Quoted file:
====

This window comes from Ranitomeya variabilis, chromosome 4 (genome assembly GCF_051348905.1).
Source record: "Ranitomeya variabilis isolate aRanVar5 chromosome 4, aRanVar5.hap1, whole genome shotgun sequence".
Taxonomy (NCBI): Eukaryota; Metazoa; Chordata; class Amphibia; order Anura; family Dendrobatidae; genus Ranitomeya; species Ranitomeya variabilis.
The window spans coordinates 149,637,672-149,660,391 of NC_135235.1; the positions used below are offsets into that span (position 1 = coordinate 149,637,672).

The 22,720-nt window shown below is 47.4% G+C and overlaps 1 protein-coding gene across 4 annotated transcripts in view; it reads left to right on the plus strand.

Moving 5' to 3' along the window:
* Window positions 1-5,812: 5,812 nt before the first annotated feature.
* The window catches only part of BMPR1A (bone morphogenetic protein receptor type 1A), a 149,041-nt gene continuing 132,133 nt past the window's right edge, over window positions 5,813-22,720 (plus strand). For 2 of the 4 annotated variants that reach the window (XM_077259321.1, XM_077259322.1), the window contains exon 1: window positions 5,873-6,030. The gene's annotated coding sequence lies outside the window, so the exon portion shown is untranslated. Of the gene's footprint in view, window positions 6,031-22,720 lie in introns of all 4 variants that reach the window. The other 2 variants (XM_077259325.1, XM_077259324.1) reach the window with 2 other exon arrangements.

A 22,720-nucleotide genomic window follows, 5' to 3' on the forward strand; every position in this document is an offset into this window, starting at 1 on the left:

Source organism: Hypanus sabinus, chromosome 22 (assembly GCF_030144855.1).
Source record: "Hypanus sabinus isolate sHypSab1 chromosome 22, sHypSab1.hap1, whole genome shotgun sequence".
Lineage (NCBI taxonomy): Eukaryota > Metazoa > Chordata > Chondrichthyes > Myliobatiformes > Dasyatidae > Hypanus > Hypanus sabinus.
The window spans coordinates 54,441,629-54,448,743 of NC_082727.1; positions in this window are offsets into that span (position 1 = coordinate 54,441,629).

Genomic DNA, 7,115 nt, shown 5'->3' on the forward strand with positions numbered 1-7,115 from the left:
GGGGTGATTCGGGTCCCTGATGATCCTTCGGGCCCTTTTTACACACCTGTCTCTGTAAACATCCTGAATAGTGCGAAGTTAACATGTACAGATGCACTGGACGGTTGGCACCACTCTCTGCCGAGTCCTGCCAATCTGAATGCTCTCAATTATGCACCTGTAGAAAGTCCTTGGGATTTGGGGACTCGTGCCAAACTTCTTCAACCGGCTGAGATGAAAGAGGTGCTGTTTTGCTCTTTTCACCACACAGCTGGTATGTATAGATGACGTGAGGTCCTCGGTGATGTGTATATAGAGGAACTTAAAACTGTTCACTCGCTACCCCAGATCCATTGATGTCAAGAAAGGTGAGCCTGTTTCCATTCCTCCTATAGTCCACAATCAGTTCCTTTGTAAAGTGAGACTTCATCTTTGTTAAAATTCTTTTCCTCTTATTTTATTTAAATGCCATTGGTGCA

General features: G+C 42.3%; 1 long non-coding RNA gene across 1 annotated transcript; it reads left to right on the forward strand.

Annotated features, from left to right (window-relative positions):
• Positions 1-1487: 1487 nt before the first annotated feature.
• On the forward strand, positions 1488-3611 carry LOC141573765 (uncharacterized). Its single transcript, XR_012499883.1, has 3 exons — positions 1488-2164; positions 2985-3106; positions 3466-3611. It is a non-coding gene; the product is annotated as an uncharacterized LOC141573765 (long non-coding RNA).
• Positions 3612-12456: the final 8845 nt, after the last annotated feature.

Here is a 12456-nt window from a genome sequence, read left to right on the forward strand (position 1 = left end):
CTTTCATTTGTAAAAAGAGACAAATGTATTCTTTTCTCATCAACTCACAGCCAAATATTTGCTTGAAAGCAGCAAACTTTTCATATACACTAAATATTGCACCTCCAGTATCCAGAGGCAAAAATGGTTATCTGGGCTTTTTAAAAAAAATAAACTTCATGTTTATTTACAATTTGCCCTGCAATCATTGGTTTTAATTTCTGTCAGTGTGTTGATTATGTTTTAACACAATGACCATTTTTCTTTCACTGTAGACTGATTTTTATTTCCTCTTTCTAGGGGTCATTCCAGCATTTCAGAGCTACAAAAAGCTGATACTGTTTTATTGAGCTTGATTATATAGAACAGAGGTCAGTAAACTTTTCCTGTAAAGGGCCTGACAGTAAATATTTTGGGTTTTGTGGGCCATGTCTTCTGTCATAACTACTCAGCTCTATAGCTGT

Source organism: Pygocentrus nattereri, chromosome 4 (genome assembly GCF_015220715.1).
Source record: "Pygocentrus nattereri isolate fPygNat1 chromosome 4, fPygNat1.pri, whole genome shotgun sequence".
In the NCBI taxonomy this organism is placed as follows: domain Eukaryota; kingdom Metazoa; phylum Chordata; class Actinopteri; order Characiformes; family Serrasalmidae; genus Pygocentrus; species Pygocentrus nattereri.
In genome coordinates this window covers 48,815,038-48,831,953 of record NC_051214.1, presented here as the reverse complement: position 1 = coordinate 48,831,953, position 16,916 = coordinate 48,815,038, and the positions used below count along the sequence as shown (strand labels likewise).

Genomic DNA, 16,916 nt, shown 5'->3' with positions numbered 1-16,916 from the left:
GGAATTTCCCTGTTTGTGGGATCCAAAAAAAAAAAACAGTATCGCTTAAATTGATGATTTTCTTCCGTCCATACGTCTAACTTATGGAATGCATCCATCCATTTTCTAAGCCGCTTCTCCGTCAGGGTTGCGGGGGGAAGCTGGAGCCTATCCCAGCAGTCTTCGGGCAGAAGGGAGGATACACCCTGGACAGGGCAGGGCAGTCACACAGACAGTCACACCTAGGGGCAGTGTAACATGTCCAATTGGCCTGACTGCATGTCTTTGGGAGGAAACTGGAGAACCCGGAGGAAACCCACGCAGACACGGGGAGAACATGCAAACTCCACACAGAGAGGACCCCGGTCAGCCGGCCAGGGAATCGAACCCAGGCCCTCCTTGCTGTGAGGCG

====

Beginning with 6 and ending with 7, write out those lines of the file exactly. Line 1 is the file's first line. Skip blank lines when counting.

Moving 5' to 3' along the window:
* Window positions 1-5,812: 5,812 nt before the first annotated feature.